On the left, a series of disjointed judgments – generated, once more, from a performance practice – this time, drawing, completes the set of works exhibited in the Museum of the Political Economy of Art. Performing these live in the auction houses of Sotheby’s and Christie’s in London and Milan, the artist captures and records, on site, the movements of the machinery of art and its spectacle. Simultaneously she records herself ‘on stage,’as it were, ‘in the scene,’ for a camera. In this way, in Suite Auction Drawings [Auction Drawings Suite] (2010), Herrero, occupying various symbolic positions as viewing public, artist, and object of art, observing herself critically, not only challenges the intellectual confinement of “how to escape from the system” but also the artistic condition of “self-changing” in her own field.


This being so, the critical scenario that the Museo de la Economía Política del Arte develops is not exhausted by an episteme articulated in the obscene staging of capital, the corpus and work of the artist, but rather is set up as an enactment* whose act of reappropriating surplus value operates by tactics of creative legality. These acts which self- manage a legal status proceeding from the museum thus present their foundations, their legal precedent.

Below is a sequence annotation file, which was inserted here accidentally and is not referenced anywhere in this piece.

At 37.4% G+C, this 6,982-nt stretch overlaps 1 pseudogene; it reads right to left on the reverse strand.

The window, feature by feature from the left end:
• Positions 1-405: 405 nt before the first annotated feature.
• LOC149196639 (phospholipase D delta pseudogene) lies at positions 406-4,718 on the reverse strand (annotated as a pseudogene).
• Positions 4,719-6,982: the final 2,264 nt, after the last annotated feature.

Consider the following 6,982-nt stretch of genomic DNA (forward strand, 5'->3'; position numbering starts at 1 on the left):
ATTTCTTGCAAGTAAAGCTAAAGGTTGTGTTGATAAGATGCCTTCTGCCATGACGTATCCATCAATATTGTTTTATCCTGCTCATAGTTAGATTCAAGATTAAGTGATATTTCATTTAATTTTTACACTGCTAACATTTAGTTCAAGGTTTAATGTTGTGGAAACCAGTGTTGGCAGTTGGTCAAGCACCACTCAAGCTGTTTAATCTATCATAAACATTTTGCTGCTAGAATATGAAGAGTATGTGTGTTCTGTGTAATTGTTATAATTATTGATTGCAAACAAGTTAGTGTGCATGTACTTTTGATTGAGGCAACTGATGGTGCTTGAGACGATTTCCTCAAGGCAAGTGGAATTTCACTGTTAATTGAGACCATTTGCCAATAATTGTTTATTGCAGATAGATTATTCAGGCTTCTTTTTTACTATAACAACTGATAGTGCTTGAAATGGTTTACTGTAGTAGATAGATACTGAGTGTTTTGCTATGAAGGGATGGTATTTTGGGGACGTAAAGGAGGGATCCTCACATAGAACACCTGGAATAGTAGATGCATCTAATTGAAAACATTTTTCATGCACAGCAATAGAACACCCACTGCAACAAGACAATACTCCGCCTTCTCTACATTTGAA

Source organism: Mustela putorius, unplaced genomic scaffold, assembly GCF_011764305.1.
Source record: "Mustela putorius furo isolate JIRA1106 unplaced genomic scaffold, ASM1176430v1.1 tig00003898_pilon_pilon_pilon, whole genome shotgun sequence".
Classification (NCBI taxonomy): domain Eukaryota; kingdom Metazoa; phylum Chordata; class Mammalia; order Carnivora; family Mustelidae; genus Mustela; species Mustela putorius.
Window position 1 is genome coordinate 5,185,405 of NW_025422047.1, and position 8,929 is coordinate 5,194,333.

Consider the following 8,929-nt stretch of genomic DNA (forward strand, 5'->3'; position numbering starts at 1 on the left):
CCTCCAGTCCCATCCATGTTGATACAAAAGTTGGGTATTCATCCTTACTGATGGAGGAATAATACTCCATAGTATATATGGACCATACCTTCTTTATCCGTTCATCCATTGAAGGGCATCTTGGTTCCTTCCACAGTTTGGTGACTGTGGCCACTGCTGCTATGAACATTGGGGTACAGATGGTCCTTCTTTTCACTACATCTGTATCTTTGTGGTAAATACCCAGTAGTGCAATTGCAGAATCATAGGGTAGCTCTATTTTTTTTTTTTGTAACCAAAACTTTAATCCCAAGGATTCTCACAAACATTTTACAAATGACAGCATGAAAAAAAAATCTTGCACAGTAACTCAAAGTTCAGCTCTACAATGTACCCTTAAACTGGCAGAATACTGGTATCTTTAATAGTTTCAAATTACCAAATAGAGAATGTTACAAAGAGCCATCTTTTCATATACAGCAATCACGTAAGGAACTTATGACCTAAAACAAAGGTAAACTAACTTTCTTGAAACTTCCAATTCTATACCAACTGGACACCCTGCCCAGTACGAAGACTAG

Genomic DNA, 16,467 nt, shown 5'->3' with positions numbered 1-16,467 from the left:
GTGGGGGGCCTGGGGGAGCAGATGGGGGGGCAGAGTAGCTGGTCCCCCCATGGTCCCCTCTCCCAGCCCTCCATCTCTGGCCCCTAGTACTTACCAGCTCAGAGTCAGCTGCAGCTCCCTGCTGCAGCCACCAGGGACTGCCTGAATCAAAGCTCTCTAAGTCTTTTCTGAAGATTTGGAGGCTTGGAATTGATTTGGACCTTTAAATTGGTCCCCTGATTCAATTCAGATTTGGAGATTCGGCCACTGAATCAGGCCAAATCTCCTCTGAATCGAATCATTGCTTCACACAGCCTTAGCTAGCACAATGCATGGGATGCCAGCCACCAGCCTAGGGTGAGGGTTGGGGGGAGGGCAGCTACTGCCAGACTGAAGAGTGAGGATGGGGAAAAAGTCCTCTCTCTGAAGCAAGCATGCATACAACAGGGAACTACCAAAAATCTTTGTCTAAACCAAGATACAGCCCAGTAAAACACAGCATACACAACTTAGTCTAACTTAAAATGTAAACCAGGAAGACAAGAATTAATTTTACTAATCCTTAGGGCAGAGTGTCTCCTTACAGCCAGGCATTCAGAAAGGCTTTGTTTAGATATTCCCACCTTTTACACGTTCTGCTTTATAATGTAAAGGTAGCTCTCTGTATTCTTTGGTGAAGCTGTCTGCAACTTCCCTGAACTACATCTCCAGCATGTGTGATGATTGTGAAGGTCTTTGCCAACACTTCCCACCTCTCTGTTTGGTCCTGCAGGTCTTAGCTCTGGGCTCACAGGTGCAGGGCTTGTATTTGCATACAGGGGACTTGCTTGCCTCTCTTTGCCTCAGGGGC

We might say, by way of concluding, that Museo de la Economía Política del Arte inaugurates a series of questions about the act of collecting and exhibiting not just objects, but rather the relations those objects suppose, in order to be able to make themselves visible to our gaze. The Museum as such gradually creates the appearance of the object, its fascination, and the act of collecting the fetish, yet at the same time it also exhibits the surplus value connected with the artist’s own subjectivity and work, which the market relegates or reappropriates. If the Museum of the Political Economy of Art stages the obscenity of art and capital, it does so mainly out of an emancipated praxis, in order to lay bare the consequences of neoliberalism, the normative power of the gaze, and possible new epistemological driftings beyond art.

Teresa Riccardi
*[English in original – trans.]

-Museum of the Political Economy of Art
A Museum without fixed place, willing to include critical exercises and research on political economy of the art field with different public presentation solutions.

Art & Capital archive

Informe Capital

Other charts to download